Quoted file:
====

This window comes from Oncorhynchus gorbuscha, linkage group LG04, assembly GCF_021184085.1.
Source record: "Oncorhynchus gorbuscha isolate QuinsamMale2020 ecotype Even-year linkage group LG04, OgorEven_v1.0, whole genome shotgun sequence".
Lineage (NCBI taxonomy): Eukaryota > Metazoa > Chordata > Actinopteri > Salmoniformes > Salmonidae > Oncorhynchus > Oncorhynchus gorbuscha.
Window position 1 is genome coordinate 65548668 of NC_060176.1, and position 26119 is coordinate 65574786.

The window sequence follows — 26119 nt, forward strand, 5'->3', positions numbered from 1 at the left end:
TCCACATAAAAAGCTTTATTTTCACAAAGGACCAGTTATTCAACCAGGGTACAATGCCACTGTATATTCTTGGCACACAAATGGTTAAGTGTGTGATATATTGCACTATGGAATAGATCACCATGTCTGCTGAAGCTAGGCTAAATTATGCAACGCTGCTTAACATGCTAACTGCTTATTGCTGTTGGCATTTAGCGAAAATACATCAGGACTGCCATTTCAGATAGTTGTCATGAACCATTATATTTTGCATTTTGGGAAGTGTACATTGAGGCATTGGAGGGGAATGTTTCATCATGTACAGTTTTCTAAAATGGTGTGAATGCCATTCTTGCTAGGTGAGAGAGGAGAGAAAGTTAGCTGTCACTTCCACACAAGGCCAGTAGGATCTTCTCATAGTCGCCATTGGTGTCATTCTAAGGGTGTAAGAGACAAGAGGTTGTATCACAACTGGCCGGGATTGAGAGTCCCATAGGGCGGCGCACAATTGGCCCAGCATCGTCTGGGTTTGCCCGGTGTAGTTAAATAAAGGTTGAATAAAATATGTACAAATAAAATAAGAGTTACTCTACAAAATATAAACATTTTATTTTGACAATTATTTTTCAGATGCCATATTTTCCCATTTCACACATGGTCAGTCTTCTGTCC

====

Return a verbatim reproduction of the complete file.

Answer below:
This window comes from Oncorhynchus gorbuscha, linkage group LG04, assembly GCF_021184085.1.
Source record: "Oncorhynchus gorbuscha isolate QuinsamMale2020 ecotype Even-year linkage group LG04, OgorEven_v1.0, whole genome shotgun sequence".
Lineage (NCBI taxonomy): Eukaryota > Metazoa > Chordata > Actinopteri > Salmoniformes > Salmonidae > Oncorhynchus > Oncorhynchus gorbuscha.
Window position 1 is genome coordinate 65548668 of NC_060176.1, and position 26119 is coordinate 65574786.

The window sequence follows — 26119 nt, forward strand, 5'->3', positions numbered from 1 at the left end:
TCCACATAAAAAGCTTTATTTTCACAAAGGACCAGTTATTCAACCAGGGTACAATGCCACTGTATATTCTTGGCACACAAATGGTTAAGTGTGTGATATATTGCACTATGGAATAGATCACCATGTCTGCTGAAGCTAGGCTAAATTATGCAACGCTGCTTAACATGCTAACTGCTTATTGCTGTTGGCATTTAGCGAAAATACATCAGGACTGCCATTTCAGATAGTTGTCATGAACCATTATATTTTGCATTTTGGGAAGTGTACATTGAGGCATTGGAGGGGAATGTTTCATCATGTACAGTTTTCTAAAATGGTGTGAATGCCATTCTTGCTAGGTGAGAGAGGAGAGAAAGTTAGCTGTCACTTCCACACAAGGCCAGTAGGATCTTCTCATAGTCGCCATTGGTGTCATTCTAAGGGTGTAAGAGACAAGAGGTTGTATCACAACTGGCCGGGATTGAGAGTCCCATAGGGCGGCGCACAATTGGCCCAGCATCGTCTGGGTTTGCCCGGTGTAGTTAAATAAAGGTTGAATAAAATATGTACAAATAAAATAAGAGTTACTCTACAAAATATAAACATTTTATTTTGACAATTATTTTTCAGATGCCATATTTTCCCATTTCACACATGGTCAGTCTTCTGTCC